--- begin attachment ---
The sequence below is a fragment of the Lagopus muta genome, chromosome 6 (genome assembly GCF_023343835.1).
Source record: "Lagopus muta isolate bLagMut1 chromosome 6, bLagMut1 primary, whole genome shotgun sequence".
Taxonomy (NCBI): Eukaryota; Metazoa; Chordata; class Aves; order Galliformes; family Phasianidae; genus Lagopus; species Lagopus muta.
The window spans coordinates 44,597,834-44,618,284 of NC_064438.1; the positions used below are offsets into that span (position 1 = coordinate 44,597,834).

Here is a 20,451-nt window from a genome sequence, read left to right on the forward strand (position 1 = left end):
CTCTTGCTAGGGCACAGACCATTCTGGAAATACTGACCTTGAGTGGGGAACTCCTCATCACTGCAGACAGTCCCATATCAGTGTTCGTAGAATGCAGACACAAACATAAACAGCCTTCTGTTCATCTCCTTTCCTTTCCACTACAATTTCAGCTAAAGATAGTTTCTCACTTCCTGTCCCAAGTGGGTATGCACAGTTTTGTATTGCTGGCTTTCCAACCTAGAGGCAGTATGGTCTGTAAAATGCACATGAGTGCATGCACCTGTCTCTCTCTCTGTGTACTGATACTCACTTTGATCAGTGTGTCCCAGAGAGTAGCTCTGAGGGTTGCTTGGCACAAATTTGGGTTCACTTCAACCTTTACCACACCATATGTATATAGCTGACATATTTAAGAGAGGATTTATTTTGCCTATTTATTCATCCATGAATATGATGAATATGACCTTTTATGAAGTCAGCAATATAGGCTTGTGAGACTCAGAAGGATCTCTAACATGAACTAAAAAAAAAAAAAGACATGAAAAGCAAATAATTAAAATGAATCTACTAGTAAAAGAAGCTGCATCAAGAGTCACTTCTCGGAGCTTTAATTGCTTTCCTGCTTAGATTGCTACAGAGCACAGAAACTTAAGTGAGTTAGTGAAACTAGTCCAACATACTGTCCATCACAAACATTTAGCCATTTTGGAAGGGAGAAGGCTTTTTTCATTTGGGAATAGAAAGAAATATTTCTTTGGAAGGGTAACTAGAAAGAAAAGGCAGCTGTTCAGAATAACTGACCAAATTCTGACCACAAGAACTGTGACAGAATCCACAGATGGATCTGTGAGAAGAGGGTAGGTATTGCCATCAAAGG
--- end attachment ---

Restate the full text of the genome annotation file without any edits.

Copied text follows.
The sequence below is a fragment of the Lagopus muta genome, chromosome 6 (genome assembly GCF_023343835.1).
Source record: "Lagopus muta isolate bLagMut1 chromosome 6, bLagMut1 primary, whole genome shotgun sequence".
Taxonomy (NCBI): Eukaryota; Metazoa; Chordata; class Aves; order Galliformes; family Phasianidae; genus Lagopus; species Lagopus muta.
The window spans coordinates 44,597,834-44,618,284 of NC_064438.1; the positions used below are offsets into that span (position 1 = coordinate 44,597,834).

Here is a 20,451-nt window from a genome sequence, read left to right on the forward strand (position 1 = left end):
CTCTTGCTAGGGCACAGACCATTCTGGAAATACTGACCTTGAGTGGGGAACTCCTCATCACTGCAGACAGTCCCATATCAGTGTTCGTAGAATGCAGACACAAACATAAACAGCCTTCTGTTCATCTCCTTTCCTTTCCACTACAATTTCAGCTAAAGATAGTTTCTCACTTCCTGTCCCAAGTGGGTATGCACAGTTTTGTATTGCTGGCTTTCCAACCTAGAGGCAGTATGGTCTGTAAAATGCACATGAGTGCATGCACCTGTCTCTCTCTCTGTGTACTGATACTCACTTTGATCAGTGTGTCCCAGAGAGTAGCTCTGAGGGTTGCTTGGCACAAATTTGGGTTCACTTCAACCTTTACCACACCATATGTATATAGCTGACATATTTAAGAGAGGATTTATTTTGCCTATTTATTCATCCATGAATATGATGAATATGACCTTTTATGAAGTCAGCAATATAGGCTTGTGAGACTCAGAAGGATCTCTAACATGAACTAAAAAAAAAAAAAGACATGAAAAGCAAATAATTAAAATGAATCTACTAGTAAAAGAAGCTGCATCAAGAGTCACTTCTCGGAGCTTTAATTGCTTTCCTGCTTAGATTGCTACAGAGCACAGAAACTTAAGTGAGTTAGTGAAACTAGTCCAACATACTGTCCATCACAAACATTTAGCCATTTTGGAAGGGAGAAGGCTTTTTTCATTTGGGAATAGAAAGAAATATTTCTTTGGAAGGGTAACTAGAAAGAAAAGGCAGCTGTTCAGAATAACTGACCAAATTCTGACCACAAGAACTGTGACAGAATCCACAGATGGATCTGTGAGAAGAGGGTAGGTATTGCCATCAAAGG